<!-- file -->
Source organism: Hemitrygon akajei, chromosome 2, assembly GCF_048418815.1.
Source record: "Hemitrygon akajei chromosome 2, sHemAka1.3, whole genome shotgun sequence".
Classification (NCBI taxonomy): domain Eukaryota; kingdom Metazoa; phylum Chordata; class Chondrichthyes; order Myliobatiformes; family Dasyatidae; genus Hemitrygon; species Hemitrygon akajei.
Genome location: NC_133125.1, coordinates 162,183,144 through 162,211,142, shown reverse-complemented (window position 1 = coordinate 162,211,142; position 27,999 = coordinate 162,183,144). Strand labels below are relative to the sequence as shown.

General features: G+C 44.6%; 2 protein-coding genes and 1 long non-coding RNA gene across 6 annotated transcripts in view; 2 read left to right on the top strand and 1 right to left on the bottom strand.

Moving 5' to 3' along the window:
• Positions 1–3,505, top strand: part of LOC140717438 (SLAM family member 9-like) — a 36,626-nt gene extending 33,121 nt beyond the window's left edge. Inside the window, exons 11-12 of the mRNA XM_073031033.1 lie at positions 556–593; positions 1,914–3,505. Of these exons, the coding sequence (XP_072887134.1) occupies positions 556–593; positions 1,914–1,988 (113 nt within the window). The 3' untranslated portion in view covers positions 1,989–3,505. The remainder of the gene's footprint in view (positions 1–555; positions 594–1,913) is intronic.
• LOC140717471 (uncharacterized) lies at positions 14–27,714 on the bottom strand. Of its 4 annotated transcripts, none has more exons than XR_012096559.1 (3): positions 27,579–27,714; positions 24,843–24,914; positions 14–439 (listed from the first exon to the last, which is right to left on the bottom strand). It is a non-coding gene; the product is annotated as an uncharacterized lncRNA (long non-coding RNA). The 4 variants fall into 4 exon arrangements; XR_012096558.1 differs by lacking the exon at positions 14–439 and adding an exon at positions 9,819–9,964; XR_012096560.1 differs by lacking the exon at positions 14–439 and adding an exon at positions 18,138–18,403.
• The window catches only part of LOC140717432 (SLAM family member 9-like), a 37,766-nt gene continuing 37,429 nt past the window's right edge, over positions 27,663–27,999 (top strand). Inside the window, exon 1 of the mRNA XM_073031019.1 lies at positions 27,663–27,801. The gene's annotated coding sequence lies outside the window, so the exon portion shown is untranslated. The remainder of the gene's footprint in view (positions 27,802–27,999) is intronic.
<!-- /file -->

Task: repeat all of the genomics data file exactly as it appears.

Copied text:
Source organism: Hemitrygon akajei, chromosome 2, assembly GCF_048418815.1.
Source record: "Hemitrygon akajei chromosome 2, sHemAka1.3, whole genome shotgun sequence".
Classification (NCBI taxonomy): domain Eukaryota; kingdom Metazoa; phylum Chordata; class Chondrichthyes; order Myliobatiformes; family Dasyatidae; genus Hemitrygon; species Hemitrygon akajei.
Genome location: NC_133125.1, coordinates 162,183,144 through 162,211,142, shown reverse-complemented (window position 1 = coordinate 162,211,142; position 27,999 = coordinate 162,183,144). Strand labels below are relative to the sequence as shown.

General features: G+C 44.6%; 2 protein-coding genes and 1 long non-coding RNA gene across 6 annotated transcripts in view; 2 read left to right on the top strand and 1 right to left on the bottom strand.

Moving 5' to 3' along the window:
• Positions 1–3,505, top strand: part of LOC140717438 (SLAM family member 9-like) — a 36,626-nt gene extending 33,121 nt beyond the window's left edge. Inside the window, exons 11-12 of the mRNA XM_073031033.1 lie at positions 556–593; positions 1,914–3,505. Of these exons, the coding sequence (XP_072887134.1) occupies positions 556–593; positions 1,914–1,988 (113 nt within the window). The 3' untranslated portion in view covers positions 1,989–3,505. The remainder of the gene's footprint in view (positions 1–555; positions 594–1,913) is intronic.
• LOC140717471 (uncharacterized) lies at positions 14–27,714 on the bottom strand. Of its 4 annotated transcripts, none has more exons than XR_012096559.1 (3): positions 27,579–27,714; positions 24,843–24,914; positions 14–439 (listed from the first exon to the last, which is right to left on the bottom strand). It is a non-coding gene; the product is annotated as an uncharacterized lncRNA (long non-coding RNA). The 4 variants fall into 4 exon arrangements; XR_012096558.1 differs by lacking the exon at positions 14–439 and adding an exon at positions 9,819–9,964; XR_012096560.1 differs by lacking the exon at positions 14–439 and adding an exon at positions 18,138–18,403.
• The window catches only part of LOC140717432 (SLAM family member 9-like), a 37,766-nt gene continuing 37,429 nt past the window's right edge, over positions 27,663–27,999 (top strand). Inside the window, exon 1 of the mRNA XM_073031019.1 lies at positions 27,663–27,801. The gene's annotated coding sequence lies outside the window, so the exon portion shown is untranslated. The remainder of the gene's footprint in view (positions 27,802–27,999) is intronic.